Tuesday was once again an early start, but today was going to be a bit different as we were going to deliver to the old folk still living in their own homes. We had no idea what was ahead. There is a long list of deserving oldies and by 8 am the Bakkie was loaded and we were off!! Every delivery we made has a story to be told. Many of these pensioners live in their own homes, but with very little or no income, they battle to maintain them, and it is sad to see how dilapidated they have become. We met elderly ladies who have moved into 2 rooms in their houses, and then they let out the rest of the house to generate some income, resulting in a yard full of children running around and people everywhere. There was one 90 year old lady, living alone in a big house in Hillside, behind huge locked gates, she is hard of hearing and can’t see very well, she came to the gate with a large bag, into which she put the padlocks, chains and metal plates that she uses to lock the gates, the bag was in case she forgot where she put them, and after we had taken the box in she repeated the process taking each item out of the bag to lock the gate again before we left. There were the 2 sisters, who kept excusing the building rubble outside the house, there because the house is falling apart due to termites. We drove up to one house where we couldn’t imagine the residents would need help – they didn’t, the old man needing the box lives in the garage at the back of the property. One of the properties in Queens Park was literally falling apart – one room of the main house still had a roof, so it was let out, and the couple live in the old servants quarters at the back. It is impossible to list everyone we saw and their circumstances, but the need is huge, and every delivery was gratefully received and is much appreciated. With most having no or very little income, things we take for granted, like medical aid, are just not possible.
On Wednesday we drove out to Esigodini, to deliver the boxes for the folk at Kingshaven, these are the MOTH Cottages, so the folk there live in their own cottage, and feed themselves, so get individual boxes. As soon as we arrived the squeaking wheelbarrows were on their way to collect and deliver the boxes, and people appeared from nowhere, delighted faces everywhere. In the afternoon we were back in the warehouse, taking in the empty boxes that had been returned to us. Then it was time to say good bye to Angela, who co-ordinates the packing of the boxes, sorts them into delivery order, and who came out every day to assist in locating all the houses. There is also Elizabeth and Nathan, who load the boxes, and seem to have endless energy carrying the boxes which are extremely heavy. A job well done guys!!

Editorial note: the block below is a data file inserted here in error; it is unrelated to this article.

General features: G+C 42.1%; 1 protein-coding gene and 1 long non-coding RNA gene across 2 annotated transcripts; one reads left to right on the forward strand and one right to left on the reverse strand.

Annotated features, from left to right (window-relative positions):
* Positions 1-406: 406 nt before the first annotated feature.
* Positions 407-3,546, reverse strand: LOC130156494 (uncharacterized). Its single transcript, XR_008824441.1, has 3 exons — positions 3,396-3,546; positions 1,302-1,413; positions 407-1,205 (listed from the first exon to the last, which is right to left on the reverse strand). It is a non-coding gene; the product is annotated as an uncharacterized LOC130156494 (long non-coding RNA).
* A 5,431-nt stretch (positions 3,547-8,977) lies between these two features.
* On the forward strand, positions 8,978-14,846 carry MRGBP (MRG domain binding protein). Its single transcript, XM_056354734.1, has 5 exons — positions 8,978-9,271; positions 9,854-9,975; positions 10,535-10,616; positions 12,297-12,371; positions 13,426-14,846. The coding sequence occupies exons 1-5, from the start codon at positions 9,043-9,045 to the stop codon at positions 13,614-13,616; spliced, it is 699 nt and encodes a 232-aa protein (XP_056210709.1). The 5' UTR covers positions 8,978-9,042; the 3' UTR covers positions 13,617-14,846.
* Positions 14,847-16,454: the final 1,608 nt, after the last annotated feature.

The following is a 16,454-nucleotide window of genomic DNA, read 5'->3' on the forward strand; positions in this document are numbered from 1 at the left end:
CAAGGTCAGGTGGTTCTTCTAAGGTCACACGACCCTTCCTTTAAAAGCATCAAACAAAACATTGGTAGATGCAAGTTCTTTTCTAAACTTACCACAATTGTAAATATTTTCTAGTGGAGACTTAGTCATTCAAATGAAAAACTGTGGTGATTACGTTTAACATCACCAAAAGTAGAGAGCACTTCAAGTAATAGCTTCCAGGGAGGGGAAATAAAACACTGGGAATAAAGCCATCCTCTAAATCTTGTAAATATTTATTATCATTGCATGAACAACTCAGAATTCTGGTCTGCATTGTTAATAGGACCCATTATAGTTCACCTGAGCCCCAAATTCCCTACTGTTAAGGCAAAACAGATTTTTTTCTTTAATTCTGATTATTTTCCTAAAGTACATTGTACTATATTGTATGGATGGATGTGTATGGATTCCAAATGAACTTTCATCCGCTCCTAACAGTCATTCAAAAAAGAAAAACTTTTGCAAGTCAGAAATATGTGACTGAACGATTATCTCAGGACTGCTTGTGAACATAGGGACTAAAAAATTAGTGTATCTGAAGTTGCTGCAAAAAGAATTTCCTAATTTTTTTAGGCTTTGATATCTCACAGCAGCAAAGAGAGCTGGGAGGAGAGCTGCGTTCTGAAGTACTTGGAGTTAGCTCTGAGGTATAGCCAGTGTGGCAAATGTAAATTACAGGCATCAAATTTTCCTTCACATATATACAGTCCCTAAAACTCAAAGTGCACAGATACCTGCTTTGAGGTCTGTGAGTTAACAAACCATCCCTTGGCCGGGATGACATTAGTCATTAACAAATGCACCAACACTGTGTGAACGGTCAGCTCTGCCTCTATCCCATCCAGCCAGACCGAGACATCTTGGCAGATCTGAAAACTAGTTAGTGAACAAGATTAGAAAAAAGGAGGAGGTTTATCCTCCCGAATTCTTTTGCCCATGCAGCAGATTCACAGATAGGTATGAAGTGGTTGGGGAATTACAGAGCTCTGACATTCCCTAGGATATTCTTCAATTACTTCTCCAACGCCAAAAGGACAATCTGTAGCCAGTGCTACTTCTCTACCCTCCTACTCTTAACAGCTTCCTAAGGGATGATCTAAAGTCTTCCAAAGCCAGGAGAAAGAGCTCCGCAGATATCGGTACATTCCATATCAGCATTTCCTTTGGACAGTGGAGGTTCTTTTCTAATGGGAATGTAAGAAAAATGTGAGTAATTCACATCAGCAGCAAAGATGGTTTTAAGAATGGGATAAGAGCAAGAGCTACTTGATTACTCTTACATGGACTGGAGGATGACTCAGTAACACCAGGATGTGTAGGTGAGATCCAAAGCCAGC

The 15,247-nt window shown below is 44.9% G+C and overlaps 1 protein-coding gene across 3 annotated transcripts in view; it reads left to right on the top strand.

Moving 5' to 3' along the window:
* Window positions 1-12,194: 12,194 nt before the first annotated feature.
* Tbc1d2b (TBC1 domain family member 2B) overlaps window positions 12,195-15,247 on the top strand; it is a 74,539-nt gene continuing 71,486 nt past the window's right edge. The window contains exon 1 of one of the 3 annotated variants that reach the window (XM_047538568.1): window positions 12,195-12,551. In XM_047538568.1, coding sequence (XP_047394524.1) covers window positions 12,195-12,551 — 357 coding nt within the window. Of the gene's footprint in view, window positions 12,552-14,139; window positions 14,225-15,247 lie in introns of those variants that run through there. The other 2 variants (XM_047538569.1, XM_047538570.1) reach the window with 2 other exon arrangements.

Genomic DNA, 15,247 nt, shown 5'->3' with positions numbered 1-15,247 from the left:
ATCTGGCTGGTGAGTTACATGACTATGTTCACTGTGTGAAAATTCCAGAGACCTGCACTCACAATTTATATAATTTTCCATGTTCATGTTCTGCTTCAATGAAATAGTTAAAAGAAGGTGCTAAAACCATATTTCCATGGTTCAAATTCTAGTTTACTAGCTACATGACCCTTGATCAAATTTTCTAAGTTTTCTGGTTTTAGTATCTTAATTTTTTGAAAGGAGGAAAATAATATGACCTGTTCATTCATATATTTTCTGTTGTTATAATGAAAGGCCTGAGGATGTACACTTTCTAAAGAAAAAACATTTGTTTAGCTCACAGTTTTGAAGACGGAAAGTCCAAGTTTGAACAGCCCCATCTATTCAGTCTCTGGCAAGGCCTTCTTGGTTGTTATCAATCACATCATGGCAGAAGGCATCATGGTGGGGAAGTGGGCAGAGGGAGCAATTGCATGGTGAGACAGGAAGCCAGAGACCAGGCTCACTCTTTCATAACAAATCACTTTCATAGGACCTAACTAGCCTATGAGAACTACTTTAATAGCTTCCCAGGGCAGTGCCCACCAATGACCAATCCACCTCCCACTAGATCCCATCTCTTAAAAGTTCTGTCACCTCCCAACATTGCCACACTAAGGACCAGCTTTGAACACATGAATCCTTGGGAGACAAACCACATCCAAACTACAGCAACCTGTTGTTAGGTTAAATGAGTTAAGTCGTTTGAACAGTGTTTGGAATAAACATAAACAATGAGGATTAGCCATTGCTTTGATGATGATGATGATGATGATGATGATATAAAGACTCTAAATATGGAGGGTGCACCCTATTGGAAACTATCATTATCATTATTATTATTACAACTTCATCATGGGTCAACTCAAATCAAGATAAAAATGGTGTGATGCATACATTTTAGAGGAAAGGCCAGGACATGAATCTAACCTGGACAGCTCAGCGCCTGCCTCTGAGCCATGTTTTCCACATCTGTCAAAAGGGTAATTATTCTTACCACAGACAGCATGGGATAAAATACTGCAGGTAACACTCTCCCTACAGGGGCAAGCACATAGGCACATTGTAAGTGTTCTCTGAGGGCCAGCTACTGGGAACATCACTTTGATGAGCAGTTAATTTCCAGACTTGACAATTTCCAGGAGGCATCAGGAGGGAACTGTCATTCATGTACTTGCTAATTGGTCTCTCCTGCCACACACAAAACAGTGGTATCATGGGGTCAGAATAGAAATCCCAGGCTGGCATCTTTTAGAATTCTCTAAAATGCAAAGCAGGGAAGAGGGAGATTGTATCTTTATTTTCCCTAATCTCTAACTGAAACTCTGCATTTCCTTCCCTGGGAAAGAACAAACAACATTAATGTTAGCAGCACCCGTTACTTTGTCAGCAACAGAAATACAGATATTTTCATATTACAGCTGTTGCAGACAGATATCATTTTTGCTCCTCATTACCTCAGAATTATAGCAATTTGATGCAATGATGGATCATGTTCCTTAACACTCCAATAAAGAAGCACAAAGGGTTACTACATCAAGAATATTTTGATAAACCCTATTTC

Thursday saw us back on the road to Beit Bridge, our job almost complete. We had 2 more deliveries to make, one to a pensioner and his sister in West Nicholson, and one to a lady who lives alone in an enormous but neglected house, on a ranch, 85 Kms north of Beit Bridge. The border crossing took much less time, and we were home the following day.
It had been a very emotional week, a trip that was both a little depressing, but also hugely uplifting. Most certainly a lesson in appreciating all that we have. It is important to note that the position these folk are in is not of their own making, they are victims of circumstance beyond their control. As one elderly gentleman said to us –“ we are in prison, a prison of circumstances beyond our control.”
To all the donors out there – a huge Thank You, the monies that you provide for these people are appreciated more than you can ever imagine.
Boet and Ann Holmes
Head office South Africa contact details:
Linda Schultz – firstname.lastname@example.org – (C) 079 6082676 (T) 013 7900934
Johan Schultz – email@example.com – 082 4979328
Section 21 Co Reg. 2007/034036/08; NPO Number 096733; Section 18A PBO No 930031642